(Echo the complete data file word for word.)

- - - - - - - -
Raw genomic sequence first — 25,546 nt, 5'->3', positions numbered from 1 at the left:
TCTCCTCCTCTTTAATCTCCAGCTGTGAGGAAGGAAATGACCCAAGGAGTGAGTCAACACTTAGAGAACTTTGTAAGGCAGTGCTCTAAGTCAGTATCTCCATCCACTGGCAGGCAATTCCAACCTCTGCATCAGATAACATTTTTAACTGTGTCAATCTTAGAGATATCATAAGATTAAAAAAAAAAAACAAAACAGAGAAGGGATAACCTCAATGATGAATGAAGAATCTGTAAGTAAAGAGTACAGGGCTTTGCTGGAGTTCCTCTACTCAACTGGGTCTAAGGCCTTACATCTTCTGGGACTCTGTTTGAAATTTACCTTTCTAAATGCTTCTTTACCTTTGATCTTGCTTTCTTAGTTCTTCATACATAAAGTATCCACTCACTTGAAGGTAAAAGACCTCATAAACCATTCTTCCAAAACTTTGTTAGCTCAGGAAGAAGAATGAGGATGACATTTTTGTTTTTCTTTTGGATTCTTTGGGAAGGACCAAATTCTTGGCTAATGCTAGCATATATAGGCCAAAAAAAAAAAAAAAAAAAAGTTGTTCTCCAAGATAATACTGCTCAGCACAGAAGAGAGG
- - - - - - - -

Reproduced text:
Raw genomic sequence first — 25,546 nt, 5'->3', positions numbered from 1 at the left:
TCTCCTCCTCTTTAATCTCCAGCTGTGAGGAAGGAAATGACCCAAGGAGTGAGTCAACACTTAGAGAACTTTGTAAGGCAGTGCTCTAAGTCAGTATCTCCATCCACTGGCAGGCAATTCCAACCTCTGCATCAGATAACATTTTTAACTGTGTCAATCTTAGAGATATCATAAGATTAAAAAAAAAAAACAAAACAGAGAAGGGATAACCTCAATGATGAATGAAGAATCTGTAAGTAAAGAGTACAGGGCTTTGCTGGAGTTCCTCTACTCAACTGGGTCTAAGGCCTTACATCTTCTGGGACTCTGTTTGAAATTTACCTTTCTAAATGCTTCTTTACCTTTGATCTTGCTTTCTTAGTTCTTCATACATAAAGTATCCACTCACTTGAAGGTAAAAGACCTCATAAACCATTCTTCCAAAACTTTGTTAGCTCAGGAAGAAGAATGAGGATGACATTTTTGTTTTTCTTTTGGATTCTTTGGGAAGGACCAAATTCTTGGCTAATGCTAGCATATATAGGCCAAAAAAAAAAAAAAAAAAAAGTTGTTCTCCAAGATAATACTGCTCAGCACAGAAGAGAGG